The Pful Method - An Introduction
What's the easiest way to pack and later unpack everything in the shortest time? Use the simple PFUL/PLUF method (Pack First - Unpack Last)
I happen to have a background in transport engineering. One of the postulates of proper loading/discharging process consists of the decision between the FILA (First In - Last Out) and the FIFA (First In - First Out) technologies. If we apply this idea to resolving the problems of packing and unpacking when moving, instead of loading containers in an airplane or a ship, we get to the Pack First - Unpack Last (PFUL) method.
Each move to a new home is accompanied by stress. The closer the moment of the actual move gets, the higher the stress level of everyone directly involved. The packing of literally everything you own is one of the biggest troublemakers in the whole process.
An Introduction to the method
The simplest way save you trouble is to pack the least needed and occasionally used items first (PF - Pack First), then gradually get to the more important and every-day belongings. Once everything is packed and transported to the new location, it's time for unpacking. So you start with the boxes you packed last, those with the most needed items, and eventually unpack the boxes you packed first (UL - Unpack Last). PFUL. Sounds reasonable, doesn't it?
Guidelines for the use of the method in practice
How does it actually work? You follow these steps:
1. Pack the content of the basement, cellar, attic or pantry, things such as the silverware and other kitchen appliances you only use occasionally, all the books, CDs and DVDs. You can do that a week before you move, if you have a place to store the boxes in the meantime - a basement or a garage for example.
2. Start packing one room at a time. Begin with the bedrooms and the living room, and end with the kitchen and the bathroom. NOTA BENE: In each room, leave the items you are going to need to the last minute before you go - pack them last.
3. Pack your essential possessions - money, jewelry, documents, and those you are going to need the moment you come in the new home - hand tools for assembling the furniture, some of your pet's or your children's things, the contents of the bathroom, some bed linens to use the first nights, some dishes, glasses, the coffee machine, the toaster, the microwave and all other kitchen appliances you are going to need on the first day.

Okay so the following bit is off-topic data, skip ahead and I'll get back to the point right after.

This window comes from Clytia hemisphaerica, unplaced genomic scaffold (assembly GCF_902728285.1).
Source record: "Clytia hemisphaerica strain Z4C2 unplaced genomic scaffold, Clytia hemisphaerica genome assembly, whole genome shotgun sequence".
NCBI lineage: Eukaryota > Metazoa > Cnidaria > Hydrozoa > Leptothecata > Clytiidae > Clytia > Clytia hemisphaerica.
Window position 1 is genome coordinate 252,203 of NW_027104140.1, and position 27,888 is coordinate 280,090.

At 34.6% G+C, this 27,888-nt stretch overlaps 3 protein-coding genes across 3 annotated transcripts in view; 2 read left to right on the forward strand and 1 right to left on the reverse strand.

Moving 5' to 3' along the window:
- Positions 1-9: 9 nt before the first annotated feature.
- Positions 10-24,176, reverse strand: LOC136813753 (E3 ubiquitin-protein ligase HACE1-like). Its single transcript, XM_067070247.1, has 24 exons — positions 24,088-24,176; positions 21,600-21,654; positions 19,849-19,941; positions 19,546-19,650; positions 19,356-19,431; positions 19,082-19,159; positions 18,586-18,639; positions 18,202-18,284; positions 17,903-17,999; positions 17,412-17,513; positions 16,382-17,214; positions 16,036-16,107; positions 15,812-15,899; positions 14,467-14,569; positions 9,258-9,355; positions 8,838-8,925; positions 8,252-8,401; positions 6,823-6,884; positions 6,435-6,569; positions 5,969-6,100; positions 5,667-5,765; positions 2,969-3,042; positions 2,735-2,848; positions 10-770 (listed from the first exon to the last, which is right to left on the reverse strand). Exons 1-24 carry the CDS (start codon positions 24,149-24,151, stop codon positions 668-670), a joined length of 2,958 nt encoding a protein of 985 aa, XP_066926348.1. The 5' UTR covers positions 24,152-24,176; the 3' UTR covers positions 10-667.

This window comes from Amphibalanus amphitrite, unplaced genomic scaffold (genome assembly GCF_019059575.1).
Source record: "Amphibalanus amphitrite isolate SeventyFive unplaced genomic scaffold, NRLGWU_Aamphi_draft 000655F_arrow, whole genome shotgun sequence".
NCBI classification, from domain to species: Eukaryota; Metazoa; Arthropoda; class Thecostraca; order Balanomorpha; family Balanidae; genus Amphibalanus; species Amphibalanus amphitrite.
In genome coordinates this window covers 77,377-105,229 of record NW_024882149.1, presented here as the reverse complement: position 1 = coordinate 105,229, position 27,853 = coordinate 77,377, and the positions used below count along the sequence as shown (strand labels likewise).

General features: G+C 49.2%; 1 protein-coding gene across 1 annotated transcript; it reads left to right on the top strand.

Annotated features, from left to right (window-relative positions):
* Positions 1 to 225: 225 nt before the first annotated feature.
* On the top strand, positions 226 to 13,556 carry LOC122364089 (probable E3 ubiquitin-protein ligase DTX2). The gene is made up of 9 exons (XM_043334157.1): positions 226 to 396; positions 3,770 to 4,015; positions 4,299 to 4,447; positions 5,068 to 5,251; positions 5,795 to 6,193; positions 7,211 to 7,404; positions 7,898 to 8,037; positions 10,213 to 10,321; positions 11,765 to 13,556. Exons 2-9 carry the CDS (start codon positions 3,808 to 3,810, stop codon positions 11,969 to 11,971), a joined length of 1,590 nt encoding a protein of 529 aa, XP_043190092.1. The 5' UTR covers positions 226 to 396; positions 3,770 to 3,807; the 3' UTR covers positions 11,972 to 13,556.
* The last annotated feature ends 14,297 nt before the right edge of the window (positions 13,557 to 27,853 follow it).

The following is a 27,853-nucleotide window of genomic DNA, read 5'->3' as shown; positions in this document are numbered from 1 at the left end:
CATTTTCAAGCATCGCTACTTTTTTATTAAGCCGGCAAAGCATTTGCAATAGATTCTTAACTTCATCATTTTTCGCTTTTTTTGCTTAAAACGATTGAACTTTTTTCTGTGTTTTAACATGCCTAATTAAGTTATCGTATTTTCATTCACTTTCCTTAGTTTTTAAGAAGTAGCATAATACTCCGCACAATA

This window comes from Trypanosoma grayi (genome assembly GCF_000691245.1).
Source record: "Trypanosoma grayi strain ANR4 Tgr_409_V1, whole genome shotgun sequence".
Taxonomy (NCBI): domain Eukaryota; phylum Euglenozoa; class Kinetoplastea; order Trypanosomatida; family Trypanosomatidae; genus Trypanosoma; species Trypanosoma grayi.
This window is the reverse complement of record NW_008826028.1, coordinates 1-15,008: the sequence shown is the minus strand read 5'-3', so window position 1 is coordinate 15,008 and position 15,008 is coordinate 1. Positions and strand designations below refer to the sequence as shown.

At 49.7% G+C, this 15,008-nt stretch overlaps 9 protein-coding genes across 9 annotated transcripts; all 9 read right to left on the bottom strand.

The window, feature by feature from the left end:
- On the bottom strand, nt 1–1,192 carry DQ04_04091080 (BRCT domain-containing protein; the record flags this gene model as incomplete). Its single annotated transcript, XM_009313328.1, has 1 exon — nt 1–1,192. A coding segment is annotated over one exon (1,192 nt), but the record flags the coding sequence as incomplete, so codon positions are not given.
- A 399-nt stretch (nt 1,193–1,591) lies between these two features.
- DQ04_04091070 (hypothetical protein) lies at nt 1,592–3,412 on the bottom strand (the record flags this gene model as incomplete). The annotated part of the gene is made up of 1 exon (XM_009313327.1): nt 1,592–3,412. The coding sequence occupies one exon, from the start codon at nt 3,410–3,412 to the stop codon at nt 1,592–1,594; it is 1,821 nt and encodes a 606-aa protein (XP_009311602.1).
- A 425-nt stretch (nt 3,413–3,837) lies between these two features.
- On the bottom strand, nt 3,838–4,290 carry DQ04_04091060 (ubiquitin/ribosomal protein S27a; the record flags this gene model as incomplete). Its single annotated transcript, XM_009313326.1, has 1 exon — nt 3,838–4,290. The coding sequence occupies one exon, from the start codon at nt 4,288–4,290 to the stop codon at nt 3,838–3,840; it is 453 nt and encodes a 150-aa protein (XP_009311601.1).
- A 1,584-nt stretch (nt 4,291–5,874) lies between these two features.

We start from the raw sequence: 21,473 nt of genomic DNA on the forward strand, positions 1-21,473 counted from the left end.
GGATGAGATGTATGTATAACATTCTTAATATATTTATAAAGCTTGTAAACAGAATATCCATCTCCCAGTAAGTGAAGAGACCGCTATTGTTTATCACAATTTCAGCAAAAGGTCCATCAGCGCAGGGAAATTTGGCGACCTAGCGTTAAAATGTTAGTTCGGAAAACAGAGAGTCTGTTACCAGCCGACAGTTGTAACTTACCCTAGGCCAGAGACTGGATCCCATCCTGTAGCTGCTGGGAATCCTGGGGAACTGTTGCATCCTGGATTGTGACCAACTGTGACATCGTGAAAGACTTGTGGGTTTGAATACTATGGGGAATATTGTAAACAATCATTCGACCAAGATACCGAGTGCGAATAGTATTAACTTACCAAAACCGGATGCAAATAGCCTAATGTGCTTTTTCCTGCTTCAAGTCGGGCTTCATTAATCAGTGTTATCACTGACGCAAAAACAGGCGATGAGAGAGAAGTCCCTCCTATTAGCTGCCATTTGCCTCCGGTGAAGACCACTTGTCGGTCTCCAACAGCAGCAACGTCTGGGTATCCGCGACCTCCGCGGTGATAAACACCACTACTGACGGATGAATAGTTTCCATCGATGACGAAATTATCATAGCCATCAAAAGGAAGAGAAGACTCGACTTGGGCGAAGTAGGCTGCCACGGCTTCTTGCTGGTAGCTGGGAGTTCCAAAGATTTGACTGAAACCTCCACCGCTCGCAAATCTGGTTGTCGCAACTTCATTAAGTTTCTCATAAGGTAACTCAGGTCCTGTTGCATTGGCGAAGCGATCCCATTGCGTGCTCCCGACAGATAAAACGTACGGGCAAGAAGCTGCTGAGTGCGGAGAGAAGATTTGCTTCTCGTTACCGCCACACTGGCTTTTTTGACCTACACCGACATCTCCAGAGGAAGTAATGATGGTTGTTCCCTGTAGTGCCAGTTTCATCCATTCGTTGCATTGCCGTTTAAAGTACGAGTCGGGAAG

After successfully reaching the destination, unpack the items from 3. first, then those of 2. and finally the things of 1. Now you can throw that newly-moved-in-party you were looking forward to the whole time, if you have the energy for it.
Some remarks about the right way to unpack
One of the most important things to know about unpacking - it takes time. It actually takes more time than packing. Wonder why? Because now you need to find the right place for everything. Don't settle with temporary decisions. Think it over and over until you are sure what you want to do. Don't unpack a box if you don't know where the stuff from inside should go. The things are neater in boxes than just lying all around.
Remember, the PFUL method is only useful, if you keep yourself organized and motivated during the entire process of your relocation. Time management is important, but not as much as positive thinking. Find some time to laugh, maybe to take some photos of you and your place during the packing and unpacking. Those photographs are meant to make that party I mentioned earlier merrier.